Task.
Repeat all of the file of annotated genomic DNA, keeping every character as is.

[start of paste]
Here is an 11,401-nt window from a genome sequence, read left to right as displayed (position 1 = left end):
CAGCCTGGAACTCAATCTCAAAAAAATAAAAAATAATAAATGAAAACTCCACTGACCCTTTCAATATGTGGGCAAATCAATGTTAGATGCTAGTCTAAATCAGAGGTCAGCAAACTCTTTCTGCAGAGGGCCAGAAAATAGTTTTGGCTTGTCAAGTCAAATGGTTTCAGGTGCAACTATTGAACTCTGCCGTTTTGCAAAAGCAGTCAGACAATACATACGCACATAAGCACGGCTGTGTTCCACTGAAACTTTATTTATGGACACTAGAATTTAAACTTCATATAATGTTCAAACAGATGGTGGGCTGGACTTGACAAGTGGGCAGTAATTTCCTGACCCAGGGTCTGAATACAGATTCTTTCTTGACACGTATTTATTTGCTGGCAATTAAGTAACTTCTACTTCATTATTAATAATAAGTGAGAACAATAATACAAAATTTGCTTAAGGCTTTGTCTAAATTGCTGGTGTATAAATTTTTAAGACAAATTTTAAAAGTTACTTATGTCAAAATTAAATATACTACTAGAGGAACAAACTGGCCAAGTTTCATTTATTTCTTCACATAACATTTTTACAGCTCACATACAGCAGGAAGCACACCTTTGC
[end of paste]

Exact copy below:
Here is an 11,401-nt window from a genome sequence, read left to right as displayed (position 1 = left end):
CAGCCTGGAACTCAATCTCAAAAAAATAAAAAATAATAAATGAAAACTCCACTGACCCTTTCAATATGTGGGCAAATCAATGTTAGATGCTAGTCTAAATCAGAGGTCAGCAAACTCTTTCTGCAGAGGGCCAGAAAATAGTTTTGGCTTGTCAAGTCAAATGGTTTCAGGTGCAACTATTGAACTCTGCCGTTTTGCAAAAGCAGTCAGACAATACATACGCACATAAGCACGGCTGTGTTCCACTGAAACTTTATTTATGGACACTAGAATTTAAACTTCATATAATGTTCAAACAGATGGTGGGCTGGACTTGACAAGTGGGCAGTAATTTCCTGACCCAGGGTCTGAATACAGATTCTTTCTTGACACGTATTTATTTGCTGGCAATTAAGTAACTTCTACTTCATTATTAATAATAAGTGAGAACAATAATACAAAATTTGCTTAAGGCTTTGTCTAAATTGCTGGTGTATAAATTTTTAAGACAAATTTTAAAAGTTACTTATGTCAAAATTAAATATACTACTAGAGGAACAAACTGGCCAAGTTTCATTTATTTCTTCACATAACATTTTTACAGCTCACATACAGCAGGAAGCACACCTTTGC